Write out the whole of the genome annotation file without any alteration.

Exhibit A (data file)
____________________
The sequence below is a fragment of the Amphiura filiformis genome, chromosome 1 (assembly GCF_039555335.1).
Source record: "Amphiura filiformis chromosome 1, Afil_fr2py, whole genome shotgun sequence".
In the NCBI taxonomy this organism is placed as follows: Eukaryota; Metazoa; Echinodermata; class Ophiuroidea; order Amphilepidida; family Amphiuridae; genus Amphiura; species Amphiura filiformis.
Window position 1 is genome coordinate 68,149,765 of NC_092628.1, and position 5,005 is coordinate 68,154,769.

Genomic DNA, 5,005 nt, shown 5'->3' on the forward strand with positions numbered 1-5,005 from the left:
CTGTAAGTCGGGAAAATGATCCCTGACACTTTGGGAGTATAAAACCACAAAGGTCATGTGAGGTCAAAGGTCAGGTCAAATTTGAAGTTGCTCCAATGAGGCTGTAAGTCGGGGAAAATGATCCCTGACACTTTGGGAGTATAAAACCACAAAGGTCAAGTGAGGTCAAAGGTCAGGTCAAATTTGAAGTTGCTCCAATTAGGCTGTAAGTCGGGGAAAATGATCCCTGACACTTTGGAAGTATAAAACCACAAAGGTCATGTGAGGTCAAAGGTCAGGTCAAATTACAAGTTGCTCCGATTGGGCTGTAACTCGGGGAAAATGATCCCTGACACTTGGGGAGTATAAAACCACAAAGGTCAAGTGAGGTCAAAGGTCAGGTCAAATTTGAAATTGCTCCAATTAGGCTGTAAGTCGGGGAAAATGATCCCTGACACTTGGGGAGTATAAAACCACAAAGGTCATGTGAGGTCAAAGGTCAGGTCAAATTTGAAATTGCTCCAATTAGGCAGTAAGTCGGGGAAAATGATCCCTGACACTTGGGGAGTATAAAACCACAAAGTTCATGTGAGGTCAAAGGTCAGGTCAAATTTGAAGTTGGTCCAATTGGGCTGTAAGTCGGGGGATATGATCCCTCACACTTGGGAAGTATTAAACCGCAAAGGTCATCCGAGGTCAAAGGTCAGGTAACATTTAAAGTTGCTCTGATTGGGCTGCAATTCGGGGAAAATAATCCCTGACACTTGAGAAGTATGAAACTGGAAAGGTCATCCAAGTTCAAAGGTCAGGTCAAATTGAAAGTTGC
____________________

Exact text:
The sequence below is a fragment of the Amphiura filiformis genome, chromosome 1 (assembly GCF_039555335.1).
Source record: "Amphiura filiformis chromosome 1, Afil_fr2py, whole genome shotgun sequence".
In the NCBI taxonomy this organism is placed as follows: Eukaryota; Metazoa; Echinodermata; class Ophiuroidea; order Amphilepidida; family Amphiuridae; genus Amphiura; species Amphiura filiformis.
Window position 1 is genome coordinate 68,149,765 of NC_092628.1, and position 5,005 is coordinate 68,154,769.

Genomic DNA, 5,005 nt, shown 5'->3' on the forward strand with positions numbered 1-5,005 from the left:
CTGTAAGTCGGGAAAATGATCCCTGACACTTTGGGAGTATAAAACCACAAAGGTCATGTGAGGTCAAAGGTCAGGTCAAATTTGAAGTTGCTCCAATGAGGCTGTAAGTCGGGGAAAATGATCCCTGACACTTTGGGAGTATAAAACCACAAAGGTCAAGTGAGGTCAAAGGTCAGGTCAAATTTGAAGTTGCTCCAATTAGGCTGTAAGTCGGGGAAAATGATCCCTGACACTTTGGAAGTATAAAACCACAAAGGTCATGTGAGGTCAAAGGTCAGGTCAAATTACAAGTTGCTCCGATTGGGCTGTAACTCGGGGAAAATGATCCCTGACACTTGGGGAGTATAAAACCACAAAGGTCAAGTGAGGTCAAAGGTCAGGTCAAATTTGAAATTGCTCCAATTAGGCTGTAAGTCGGGGAAAATGATCCCTGACACTTGGGGAGTATAAAACCACAAAGGTCATGTGAGGTCAAAGGTCAGGTCAAATTTGAAATTGCTCCAATTAGGCAGTAAGTCGGGGAAAATGATCCCTGACACTTGGGGAGTATAAAACCACAAAGTTCATGTGAGGTCAAAGGTCAGGTCAAATTTGAAGTTGGTCCAATTGGGCTGTAAGTCGGGGGATATGATCCCTCACACTTGGGAAGTATTAAACCGCAAAGGTCATCCGAGGTCAAAGGTCAGGTAACATTTAAAGTTGCTCTGATTGGGCTGCAATTCGGGGAAAATAATCCCTGACACTTGAGAAGTATGAAACTGGAAAGGTCATCCAAGTTCAAAGGTCAGGTCAAATTGAAAGTTGC